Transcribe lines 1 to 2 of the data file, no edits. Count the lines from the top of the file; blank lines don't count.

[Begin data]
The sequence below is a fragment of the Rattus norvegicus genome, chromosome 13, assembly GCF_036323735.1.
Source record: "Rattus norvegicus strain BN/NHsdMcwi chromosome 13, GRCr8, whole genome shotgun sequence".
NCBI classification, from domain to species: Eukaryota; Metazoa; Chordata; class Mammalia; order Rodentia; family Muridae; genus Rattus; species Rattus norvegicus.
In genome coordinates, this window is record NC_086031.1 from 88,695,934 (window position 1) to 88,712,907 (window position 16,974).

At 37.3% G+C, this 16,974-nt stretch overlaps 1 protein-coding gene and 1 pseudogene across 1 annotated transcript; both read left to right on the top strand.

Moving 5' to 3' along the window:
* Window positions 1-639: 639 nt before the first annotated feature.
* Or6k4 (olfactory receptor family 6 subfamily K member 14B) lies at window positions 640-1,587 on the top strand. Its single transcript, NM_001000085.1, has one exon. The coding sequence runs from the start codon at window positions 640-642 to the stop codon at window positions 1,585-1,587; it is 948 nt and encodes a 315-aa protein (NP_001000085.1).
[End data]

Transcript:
The sequence below is a fragment of the Rattus norvegicus genome, chromosome 13, assembly GCF_036323735.1.
Source record: "Rattus norvegicus strain BN/NHsdMcwi chromosome 13, GRCr8, whole genome shotgun sequence".